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TD’s investment banking division has seen a higher than normal turnover rate over the last two years of the pandemic.Fred Lum/the Globe and Mail

TD’s investment banking division is taking a more relaxed approach to getting its bankers back into the office. Unlike its American counterparts such as Goldman Sachs and JPMorgan, TD TD-T has landed on a hybrid model of three days in the office and two days working from home.

The division – TD Corporate and Investment Banking, part of TD Securities – had experienced a higher than normal turnover rate over the last two years of the pandemic, and keeping its employees happy was a key priority, said Robbie Pryde, executive vice-chair and head of corporate and investment banking.

“Some people exited the industry, some people went to private equity and some went home to ride this out and to figure out their next step,” he told The Globe and Mail. “But what did we learn during the pandemic? That our people were very interested in a work-life balance, and you have to constantly strive to make the workplace better.”

TD had tended to have a historically low turnover rate amongst bankers compared to other banks, which is why Mr. Pryde started paying attention when an unusual number of bankers, particularly junior ones, started quitting during the pandemic.

Effective this month – and in tandem with a bank-wide policy that encourages employees to come back into the office either a couple of times a week or full-time, with individual departments getting to decide – Mr. Pryde instituted a policy of three days in the office for his bankers.

The rationale, according to Rajni Singh, head of business management for corporate and investment banking, was that four days felt too heavy-handed and two days felt too light. “But when we rolled out the policy, we were very cautious to say to employees … ‘This is what we think will work, but we will continue to have conversations with you,’ ” Ms. Singh said.

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The bank’s emphasis, at least outwardly, on maintaining a degree of flexibility around returning to the office, is prudent.

Employers’ plans to get a mass number of employees back into the office five days a week have, in some cases, spectacularly backfired. After a recent internal rebellion, Apple suspended its requirement that employees return to the office three times a week. Intuit, the California-based tax software company, had intended to mandate a two- or three-day return to the office on specific days, but has now backtracked on that requirement and allowed its 11,500 employees to work with managers and teams to decide what is best for them.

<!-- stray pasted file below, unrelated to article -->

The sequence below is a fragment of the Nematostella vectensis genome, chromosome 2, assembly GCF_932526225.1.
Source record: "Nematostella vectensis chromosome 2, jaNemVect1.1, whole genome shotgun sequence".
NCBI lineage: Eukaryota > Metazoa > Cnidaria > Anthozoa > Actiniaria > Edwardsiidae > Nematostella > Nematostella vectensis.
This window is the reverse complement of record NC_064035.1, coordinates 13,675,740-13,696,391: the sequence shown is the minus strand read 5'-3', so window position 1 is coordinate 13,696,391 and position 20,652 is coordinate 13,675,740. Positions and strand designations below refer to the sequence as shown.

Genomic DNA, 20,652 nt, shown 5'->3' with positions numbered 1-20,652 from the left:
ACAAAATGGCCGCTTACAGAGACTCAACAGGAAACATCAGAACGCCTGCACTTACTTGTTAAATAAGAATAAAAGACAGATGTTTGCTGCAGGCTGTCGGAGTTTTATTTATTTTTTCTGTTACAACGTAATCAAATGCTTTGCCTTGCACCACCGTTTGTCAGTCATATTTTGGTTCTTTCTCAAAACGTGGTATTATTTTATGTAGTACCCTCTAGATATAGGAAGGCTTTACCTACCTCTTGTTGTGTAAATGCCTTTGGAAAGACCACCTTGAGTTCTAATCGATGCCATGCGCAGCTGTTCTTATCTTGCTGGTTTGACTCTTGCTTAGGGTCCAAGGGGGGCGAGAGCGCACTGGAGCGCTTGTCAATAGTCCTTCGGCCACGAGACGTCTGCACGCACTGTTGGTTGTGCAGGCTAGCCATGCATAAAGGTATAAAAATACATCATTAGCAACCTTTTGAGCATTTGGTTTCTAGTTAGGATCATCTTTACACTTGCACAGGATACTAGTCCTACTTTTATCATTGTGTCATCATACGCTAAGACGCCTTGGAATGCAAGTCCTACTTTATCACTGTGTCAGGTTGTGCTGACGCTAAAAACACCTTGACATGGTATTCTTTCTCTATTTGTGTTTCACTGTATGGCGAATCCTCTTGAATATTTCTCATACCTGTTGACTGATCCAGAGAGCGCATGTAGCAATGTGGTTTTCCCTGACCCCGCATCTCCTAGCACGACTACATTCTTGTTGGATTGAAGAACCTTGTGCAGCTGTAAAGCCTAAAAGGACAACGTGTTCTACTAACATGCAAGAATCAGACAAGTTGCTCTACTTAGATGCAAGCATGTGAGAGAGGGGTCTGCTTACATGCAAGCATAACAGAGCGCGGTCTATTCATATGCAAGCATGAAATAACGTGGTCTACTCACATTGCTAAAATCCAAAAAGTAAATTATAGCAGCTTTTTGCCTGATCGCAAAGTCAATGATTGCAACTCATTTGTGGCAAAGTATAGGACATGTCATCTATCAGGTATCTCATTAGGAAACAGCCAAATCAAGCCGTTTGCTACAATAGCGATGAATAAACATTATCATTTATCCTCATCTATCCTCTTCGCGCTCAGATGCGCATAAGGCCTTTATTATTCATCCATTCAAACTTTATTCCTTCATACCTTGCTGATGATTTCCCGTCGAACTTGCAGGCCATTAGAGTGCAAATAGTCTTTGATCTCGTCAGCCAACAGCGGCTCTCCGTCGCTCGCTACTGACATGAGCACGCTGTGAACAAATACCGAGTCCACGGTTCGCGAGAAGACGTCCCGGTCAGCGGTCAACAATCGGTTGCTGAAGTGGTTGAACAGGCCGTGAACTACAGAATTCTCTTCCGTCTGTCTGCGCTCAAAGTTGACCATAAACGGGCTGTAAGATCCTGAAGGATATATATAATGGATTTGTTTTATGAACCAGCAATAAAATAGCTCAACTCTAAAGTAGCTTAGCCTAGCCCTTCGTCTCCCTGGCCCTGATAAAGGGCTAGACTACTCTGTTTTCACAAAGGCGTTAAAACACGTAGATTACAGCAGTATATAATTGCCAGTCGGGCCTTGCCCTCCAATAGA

And after calling remote work an “aberration” that needed to be corrected “as quickly as possible,” Goldman Sachs CEO David Solomon reluctantly admitted in a recent CNBC interview that changing employee behaviour toward returning to the office would take time. The bank’s in-person attendance was only between 50 per cent and 60 per cent as of this May.

Bankers, too, had a particularly busy (albeit, lucrative) two years, as record levels of capital financing fuelled record levels of raises, IPOs, mergers and acquisitions. “When you’re in deal mode – which was most of 2020 and 2021 – the hours are significant,” Mr. Pryde said. “But when you’re not in deal mode … and things have softened a bit right now … employees need time to recharge.” This is part of the reason why TD is not angling for its bankers to return to the office five days a week.

“I’m not going to lie to you, people do like working from home for the most part, but of course there’s a need for social connectivity too,” Mr. Pryde said.

It appears that many large white-collar employers have landed on hybrid work as the current employer-employee compromise. This spring, both Bank of Nova Scotia and Royal Bank of Canada mandated that employees return to the office some days of the week, though the specific number of days would be determined by individual managers and departments. The software company Open Text closed 50 per cent of its offices and permanently adopted a hybrid work model for its 15,000 employees.

“This hybrid model is becoming fairly consistent and I suspect it is going to stay around for a long time,” said John Duda, president of real estate management services for Colliers Canada. “The thing that I’m hearing most from the big banks and tech companies is that you cannot have employees be 100-per-cent remote. It does not help with collaboration and innovation.”

Mr. Pryde agrees that there are advantages to in-person interactions. “I’m not really focused on the number of days people are in the office, but I do think it is better for them career-wise to tap into our apprenticeship model, where they are able to be face-to-face with folks and get to know their bosses and colleagues,” he said. “That’s the model we are trying to build.”

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